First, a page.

We are losing the battle against financial crime, and it’s the banks that are facing the consequences. 90% of Europe’s biggest banks have been sanctioned for money laundering, and the number of cases just keep growing.
Reports indicate that the global cost of financial crime has topped $3 trillion, with consumers losing nearly $1.5bn to fraud last year. Big numbers – but even these figures are just estimations. We have no idea how large the scale of the problem really is due to critical limitations in current financial crime detection systems.
Banks are paying the price
- In 2019, ING group was fined $900m for failing to spot money laundering
- Deutsche Bank paid out $630m for failing to prevent Russian money laundering in 2017
- Nordea was fined $6.1 million for breaching laws on money laundering and terrorism financing in 2015
- Back in 2012, HSBC Mexico was hit with $1.9bn in money laundering penalties
The problem of improving financial crime controls
Money laundering and credit card fraud cases are increasing rapidly worldwide, so why are current FinCrime detection systems still unable to prevent and detect real crime when it happens?
Right now, there is no robust measurement to evaluate how effective an institution’s fraud and AML system is at correctly identifying financial crime cases. Here are some of the key reasons.
Historical data is not enough: Current approaches to financial crime analytics, such as false alarms optimization, are limited to classic techniques that use historical data to analyse and improve their performance, meaning that progression is limited to what’s happened in the past; not what might happen in the future.
Complexity to model real world environments: Simulating financial transactions is a real challenge. Poor models lead to serious calibration issues that turn the results into useless data.
Unexpected fraud behaviours and rare events: The most common method today used for preventing illegal transactions consists on flagging different clients according to perceived risk and restricting their transactions using thresholds. But, as with other types of fraud control, fraudsters simply adapt their behavior accordingly.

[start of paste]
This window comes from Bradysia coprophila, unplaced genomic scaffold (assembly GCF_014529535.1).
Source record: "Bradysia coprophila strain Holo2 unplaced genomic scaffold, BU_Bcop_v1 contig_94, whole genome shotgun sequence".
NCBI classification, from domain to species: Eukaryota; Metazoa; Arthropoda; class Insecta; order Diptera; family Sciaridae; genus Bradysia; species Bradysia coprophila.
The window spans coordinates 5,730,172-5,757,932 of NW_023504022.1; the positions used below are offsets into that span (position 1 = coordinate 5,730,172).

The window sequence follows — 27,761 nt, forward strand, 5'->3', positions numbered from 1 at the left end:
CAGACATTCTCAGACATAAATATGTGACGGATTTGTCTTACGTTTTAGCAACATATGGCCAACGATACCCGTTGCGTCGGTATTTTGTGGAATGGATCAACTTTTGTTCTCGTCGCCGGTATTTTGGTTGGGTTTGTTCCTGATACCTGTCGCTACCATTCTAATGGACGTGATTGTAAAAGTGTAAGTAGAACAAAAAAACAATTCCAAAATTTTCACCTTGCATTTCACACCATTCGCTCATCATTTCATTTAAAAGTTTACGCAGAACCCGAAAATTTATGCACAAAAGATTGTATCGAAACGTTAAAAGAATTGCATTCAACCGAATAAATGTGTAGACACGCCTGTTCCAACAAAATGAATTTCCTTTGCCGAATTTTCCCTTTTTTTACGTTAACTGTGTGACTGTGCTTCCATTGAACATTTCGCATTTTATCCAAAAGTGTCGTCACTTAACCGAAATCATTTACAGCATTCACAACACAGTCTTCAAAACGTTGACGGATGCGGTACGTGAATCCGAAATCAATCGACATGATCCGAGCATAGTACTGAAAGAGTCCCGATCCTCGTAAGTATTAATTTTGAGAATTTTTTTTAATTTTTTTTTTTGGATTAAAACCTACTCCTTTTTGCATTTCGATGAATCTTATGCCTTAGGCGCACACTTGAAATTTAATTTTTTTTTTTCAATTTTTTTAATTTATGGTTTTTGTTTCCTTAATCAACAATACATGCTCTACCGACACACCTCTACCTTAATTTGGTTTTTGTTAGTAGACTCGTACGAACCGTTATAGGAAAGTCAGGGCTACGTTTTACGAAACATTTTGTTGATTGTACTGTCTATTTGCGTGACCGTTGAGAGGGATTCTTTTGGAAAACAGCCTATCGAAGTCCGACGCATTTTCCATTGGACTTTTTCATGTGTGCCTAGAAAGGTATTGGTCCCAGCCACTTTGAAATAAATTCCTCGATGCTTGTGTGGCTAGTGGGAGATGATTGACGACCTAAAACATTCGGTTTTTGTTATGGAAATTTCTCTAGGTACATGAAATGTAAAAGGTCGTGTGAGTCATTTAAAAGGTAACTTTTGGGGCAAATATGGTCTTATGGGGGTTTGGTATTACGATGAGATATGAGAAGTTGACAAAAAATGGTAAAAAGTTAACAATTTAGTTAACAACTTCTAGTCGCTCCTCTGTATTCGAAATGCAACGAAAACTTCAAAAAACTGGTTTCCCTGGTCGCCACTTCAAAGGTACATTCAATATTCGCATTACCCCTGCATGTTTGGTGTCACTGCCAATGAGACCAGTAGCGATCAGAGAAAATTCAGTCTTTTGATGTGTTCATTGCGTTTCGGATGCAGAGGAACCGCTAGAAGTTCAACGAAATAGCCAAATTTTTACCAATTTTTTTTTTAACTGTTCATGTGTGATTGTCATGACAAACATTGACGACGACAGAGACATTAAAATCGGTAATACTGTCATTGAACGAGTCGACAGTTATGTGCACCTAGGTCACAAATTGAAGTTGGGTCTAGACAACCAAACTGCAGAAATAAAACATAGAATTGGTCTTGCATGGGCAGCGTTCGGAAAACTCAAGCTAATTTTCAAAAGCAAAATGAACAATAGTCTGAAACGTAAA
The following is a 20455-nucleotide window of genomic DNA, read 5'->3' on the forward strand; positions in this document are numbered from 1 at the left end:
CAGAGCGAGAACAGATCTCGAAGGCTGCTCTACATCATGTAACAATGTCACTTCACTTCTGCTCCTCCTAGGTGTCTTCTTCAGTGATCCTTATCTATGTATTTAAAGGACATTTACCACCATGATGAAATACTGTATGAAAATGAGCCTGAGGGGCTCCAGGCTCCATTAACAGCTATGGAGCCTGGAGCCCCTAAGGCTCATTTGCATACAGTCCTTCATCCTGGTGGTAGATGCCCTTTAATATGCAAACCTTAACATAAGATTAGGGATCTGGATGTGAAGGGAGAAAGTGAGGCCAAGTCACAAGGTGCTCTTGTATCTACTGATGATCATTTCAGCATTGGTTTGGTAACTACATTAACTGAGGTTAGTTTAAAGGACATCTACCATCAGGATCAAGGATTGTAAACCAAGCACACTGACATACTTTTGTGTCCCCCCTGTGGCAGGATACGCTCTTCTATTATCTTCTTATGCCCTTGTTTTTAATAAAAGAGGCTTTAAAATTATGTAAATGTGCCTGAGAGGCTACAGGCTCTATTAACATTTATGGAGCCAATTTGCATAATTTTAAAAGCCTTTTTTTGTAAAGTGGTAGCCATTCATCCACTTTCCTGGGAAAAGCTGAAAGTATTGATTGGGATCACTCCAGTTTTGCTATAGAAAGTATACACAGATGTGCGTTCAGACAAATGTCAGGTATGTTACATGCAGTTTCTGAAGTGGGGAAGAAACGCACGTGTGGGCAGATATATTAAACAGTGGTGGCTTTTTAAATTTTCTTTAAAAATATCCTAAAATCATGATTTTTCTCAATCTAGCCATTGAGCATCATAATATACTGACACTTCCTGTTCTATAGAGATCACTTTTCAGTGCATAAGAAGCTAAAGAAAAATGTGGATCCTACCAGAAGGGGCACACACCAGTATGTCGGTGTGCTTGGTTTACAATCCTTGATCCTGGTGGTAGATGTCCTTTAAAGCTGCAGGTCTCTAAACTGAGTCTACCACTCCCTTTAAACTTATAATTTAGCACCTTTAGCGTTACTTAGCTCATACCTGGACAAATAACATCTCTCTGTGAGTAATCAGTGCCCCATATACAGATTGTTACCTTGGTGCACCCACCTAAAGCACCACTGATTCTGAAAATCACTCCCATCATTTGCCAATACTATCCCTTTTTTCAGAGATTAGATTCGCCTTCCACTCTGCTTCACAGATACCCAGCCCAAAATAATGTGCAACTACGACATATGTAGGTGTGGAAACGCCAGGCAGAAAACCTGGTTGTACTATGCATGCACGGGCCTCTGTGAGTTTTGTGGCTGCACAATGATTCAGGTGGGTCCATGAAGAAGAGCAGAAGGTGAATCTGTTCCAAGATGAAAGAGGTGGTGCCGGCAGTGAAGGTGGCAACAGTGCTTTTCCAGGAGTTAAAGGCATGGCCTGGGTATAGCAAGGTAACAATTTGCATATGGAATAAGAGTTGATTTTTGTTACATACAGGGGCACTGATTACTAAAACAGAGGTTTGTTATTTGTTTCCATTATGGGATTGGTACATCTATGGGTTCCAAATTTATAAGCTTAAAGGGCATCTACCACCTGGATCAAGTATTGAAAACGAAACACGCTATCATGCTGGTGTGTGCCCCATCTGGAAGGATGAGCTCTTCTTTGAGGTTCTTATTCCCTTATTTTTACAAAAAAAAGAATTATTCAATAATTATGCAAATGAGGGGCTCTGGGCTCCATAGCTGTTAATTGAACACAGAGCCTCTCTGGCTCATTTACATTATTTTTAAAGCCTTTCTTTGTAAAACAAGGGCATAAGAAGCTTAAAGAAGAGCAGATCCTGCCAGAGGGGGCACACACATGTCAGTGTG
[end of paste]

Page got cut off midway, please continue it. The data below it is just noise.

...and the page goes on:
Data privacy issues: It’s difficult to find enough diverse cases of labelled financial crime, particularly without exposing business or personally sensitive information to financial, privacy, legal and contractual issues (as well as GDPR and other regulations).
The problem with false positives and hidden crime: Current financial crime control methods focus only on two things to measure the improvement:
- Reducing the number of innocent people wrongly tagged (False Positives)
- Increasing the number of criminals flagged (True Positives)
Yet current financial crime detection systems do not consider the False Negatives (non-detected criminals), because this information is unknown. If you can’t measure to what degree your system fails, how can you be effective in driving improvements?
However, there is a novel approach in financial crime detection which involves the use of simulators to produce enough financial data which contains both the normal behavior and the fraud behavior. There are numerous research papers that have been produced in this field, including those by leading international fraud security expert Dr. Edgar Lopez-Rojas which you can read here.
Next generation FinCrime analytics
Thanks to this research, we now know that with the aid of advanced FinCrime analytics tools such as simulation, we are now able to generate information about the missing crime (False Negatives) and calculate the reduction of financial crime. This significantly changes the way we do things now and gives us a new horizon to improve current systems.
With Simudyne, organizations can move from a reactive to a proactive approach to fighting financial crime. They can reduce the cost of fighting crime, retain profits, build and maintain trust while drying up funding available for criminal and terrorist enterprise.